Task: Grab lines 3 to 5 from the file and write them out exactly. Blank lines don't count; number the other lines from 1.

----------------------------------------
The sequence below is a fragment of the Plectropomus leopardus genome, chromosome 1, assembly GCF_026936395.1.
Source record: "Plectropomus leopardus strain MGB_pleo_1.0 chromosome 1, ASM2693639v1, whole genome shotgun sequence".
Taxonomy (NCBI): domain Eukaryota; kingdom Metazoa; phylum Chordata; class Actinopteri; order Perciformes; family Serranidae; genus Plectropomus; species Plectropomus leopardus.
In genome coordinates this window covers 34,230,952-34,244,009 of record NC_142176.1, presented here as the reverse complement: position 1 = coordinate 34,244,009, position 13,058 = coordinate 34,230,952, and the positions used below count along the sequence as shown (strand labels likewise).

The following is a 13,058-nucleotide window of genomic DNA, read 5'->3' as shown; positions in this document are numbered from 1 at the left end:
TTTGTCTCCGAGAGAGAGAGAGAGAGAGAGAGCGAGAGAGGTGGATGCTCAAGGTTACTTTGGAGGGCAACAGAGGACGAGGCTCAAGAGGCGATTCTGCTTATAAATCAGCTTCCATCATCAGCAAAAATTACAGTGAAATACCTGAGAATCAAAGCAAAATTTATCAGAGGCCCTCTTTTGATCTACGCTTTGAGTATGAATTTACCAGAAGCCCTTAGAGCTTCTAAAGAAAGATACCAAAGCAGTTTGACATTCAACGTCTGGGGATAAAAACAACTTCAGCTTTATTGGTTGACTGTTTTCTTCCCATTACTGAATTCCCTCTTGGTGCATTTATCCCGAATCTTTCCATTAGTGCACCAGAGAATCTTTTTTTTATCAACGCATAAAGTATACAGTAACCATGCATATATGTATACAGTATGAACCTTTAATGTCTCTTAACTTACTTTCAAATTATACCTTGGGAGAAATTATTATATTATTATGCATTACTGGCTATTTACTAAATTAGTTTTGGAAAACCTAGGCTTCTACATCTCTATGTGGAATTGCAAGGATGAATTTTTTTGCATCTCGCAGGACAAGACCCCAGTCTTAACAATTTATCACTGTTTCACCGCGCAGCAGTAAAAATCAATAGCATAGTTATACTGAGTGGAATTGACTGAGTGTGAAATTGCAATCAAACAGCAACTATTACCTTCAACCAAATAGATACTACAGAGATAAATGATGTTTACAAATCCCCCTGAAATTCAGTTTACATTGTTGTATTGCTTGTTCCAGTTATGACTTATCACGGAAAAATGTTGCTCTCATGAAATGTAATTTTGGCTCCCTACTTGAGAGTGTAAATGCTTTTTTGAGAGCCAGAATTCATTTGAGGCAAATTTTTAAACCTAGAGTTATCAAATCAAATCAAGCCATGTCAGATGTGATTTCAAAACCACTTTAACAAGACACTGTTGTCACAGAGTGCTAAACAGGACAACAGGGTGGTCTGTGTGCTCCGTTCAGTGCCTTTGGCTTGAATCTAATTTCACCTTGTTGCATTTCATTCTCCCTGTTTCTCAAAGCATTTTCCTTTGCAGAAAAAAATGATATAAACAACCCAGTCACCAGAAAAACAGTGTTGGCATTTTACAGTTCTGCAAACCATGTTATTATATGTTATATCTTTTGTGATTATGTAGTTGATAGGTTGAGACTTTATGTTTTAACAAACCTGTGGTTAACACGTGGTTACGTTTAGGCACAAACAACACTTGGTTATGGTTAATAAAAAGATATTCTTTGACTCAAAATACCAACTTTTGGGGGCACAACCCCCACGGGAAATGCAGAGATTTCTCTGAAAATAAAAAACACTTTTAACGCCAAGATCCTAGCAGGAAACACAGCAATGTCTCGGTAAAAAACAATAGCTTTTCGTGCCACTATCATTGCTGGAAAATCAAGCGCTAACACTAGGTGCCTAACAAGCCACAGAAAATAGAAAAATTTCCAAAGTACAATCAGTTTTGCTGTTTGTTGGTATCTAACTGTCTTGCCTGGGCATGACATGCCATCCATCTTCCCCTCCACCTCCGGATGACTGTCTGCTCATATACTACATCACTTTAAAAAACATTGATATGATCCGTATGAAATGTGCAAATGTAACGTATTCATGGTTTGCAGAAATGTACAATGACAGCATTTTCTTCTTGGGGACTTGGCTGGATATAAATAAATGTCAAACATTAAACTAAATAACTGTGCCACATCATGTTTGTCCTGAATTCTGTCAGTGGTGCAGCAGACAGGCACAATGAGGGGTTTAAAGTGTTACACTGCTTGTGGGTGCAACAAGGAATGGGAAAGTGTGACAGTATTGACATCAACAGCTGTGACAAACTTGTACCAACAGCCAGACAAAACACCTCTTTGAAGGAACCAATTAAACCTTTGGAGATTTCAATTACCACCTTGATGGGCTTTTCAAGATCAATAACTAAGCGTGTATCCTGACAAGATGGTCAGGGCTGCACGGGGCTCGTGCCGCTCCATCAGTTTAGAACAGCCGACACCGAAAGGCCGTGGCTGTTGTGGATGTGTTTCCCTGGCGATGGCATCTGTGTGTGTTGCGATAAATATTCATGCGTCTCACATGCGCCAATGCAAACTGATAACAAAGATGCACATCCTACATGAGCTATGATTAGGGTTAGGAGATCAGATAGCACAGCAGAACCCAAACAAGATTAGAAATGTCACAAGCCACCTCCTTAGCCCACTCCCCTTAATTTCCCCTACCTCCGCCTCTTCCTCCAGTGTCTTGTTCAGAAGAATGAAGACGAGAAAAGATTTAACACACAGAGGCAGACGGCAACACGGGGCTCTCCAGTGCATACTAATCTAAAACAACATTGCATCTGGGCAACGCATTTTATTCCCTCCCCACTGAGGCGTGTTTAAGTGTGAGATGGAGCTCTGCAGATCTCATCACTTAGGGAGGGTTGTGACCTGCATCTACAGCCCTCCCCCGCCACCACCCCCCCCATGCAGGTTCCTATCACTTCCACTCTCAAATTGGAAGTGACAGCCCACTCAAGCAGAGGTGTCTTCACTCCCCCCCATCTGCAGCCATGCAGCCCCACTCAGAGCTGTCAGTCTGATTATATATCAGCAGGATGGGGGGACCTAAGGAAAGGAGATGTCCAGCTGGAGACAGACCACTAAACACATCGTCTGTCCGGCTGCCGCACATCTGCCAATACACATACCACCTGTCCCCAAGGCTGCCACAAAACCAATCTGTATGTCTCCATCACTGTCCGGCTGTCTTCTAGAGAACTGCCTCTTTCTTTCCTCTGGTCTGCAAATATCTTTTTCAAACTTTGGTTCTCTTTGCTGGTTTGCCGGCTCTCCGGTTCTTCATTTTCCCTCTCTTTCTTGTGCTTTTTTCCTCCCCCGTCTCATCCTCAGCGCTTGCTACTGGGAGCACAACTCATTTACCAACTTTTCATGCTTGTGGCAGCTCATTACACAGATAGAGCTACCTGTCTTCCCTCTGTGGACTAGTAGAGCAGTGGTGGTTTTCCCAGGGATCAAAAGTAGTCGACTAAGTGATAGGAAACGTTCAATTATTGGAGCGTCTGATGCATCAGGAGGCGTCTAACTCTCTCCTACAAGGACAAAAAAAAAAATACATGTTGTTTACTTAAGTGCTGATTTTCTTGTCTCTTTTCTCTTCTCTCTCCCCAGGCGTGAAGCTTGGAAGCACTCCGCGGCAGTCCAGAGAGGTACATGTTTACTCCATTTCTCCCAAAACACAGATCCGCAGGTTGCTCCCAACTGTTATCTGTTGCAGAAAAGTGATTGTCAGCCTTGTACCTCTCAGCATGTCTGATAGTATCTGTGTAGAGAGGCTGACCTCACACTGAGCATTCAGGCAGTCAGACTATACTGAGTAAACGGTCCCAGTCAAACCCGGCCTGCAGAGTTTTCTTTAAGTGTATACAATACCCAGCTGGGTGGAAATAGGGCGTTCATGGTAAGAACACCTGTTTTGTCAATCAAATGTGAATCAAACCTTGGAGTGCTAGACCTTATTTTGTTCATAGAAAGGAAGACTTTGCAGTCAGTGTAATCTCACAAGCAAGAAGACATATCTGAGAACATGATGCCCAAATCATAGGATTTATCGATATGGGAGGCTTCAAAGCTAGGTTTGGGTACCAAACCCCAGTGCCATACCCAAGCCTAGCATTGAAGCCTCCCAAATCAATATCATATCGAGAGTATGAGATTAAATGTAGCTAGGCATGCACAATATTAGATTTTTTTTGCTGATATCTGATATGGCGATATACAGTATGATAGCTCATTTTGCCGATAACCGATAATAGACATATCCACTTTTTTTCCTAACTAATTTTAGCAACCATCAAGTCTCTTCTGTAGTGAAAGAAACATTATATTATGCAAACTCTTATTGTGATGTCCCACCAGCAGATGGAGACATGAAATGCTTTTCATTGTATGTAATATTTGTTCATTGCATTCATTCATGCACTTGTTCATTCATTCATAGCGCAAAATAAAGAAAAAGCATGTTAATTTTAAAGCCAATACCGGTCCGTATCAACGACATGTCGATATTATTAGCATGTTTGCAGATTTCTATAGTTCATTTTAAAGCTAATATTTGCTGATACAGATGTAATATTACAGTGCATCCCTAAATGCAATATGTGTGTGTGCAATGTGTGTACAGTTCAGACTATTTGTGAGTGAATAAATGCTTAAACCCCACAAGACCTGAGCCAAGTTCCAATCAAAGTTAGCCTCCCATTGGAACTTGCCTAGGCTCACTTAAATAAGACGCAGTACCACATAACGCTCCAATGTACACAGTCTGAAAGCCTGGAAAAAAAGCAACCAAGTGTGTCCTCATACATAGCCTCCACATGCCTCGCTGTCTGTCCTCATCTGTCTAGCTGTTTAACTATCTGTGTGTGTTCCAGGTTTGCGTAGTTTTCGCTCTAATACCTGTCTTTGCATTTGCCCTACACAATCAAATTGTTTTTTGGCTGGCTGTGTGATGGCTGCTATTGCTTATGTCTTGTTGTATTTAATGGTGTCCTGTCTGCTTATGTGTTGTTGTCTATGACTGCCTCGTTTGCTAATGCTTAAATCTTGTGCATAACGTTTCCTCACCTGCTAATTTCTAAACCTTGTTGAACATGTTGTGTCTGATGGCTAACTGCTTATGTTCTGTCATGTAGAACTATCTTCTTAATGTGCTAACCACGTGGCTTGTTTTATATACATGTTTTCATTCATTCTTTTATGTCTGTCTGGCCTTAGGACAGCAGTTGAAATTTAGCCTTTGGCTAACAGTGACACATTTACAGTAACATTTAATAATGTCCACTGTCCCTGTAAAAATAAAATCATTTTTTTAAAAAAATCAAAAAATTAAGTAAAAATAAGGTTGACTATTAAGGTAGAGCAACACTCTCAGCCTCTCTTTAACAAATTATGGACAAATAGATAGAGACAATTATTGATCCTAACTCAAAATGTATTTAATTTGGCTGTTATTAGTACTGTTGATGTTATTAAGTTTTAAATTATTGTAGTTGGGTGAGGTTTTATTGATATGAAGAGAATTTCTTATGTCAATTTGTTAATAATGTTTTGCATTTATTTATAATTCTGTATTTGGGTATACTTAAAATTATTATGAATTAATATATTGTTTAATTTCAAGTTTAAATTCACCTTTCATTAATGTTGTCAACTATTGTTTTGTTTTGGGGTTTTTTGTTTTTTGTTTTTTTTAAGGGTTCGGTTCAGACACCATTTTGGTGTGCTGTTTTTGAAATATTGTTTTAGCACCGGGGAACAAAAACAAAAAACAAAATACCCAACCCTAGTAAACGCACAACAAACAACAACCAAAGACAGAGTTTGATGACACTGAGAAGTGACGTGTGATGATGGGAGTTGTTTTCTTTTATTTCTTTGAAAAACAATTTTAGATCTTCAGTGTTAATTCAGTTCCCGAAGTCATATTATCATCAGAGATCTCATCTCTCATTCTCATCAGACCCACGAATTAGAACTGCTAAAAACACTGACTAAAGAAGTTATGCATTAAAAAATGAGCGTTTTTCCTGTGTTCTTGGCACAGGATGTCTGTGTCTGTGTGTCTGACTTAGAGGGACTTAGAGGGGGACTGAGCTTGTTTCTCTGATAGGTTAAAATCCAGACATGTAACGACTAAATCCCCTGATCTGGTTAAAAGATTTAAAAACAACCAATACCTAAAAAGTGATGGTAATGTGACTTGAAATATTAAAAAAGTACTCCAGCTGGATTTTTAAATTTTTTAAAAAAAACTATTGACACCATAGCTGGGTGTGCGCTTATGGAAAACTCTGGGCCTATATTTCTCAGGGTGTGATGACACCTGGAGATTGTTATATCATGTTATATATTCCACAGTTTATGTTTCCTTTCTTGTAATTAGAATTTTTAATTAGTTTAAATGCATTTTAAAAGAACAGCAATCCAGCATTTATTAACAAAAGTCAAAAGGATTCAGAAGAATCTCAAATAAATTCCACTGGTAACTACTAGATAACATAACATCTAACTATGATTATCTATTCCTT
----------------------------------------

Taxonomy (NCBI): domain Eukaryota; kingdom Metazoa; phylum Chordata; class Actinopteri; order Perciformes; family Serranidae; genus Plectropomus; species Plectropomus leopardus.
In genome coordinates this window covers 34,230,952-34,244,009 of record NC_142176.1, presented here as the reverse complement: position 1 = coordinate 34,244,009, position 13,058 = coordinate 34,230,952, and the positions used below count along the sequence as shown (strand labels likewise).

The following is a 13,058-nucleotide window of genomic DNA, read 5'->3' as shown; positions in this document are numbered from 1 at the left end: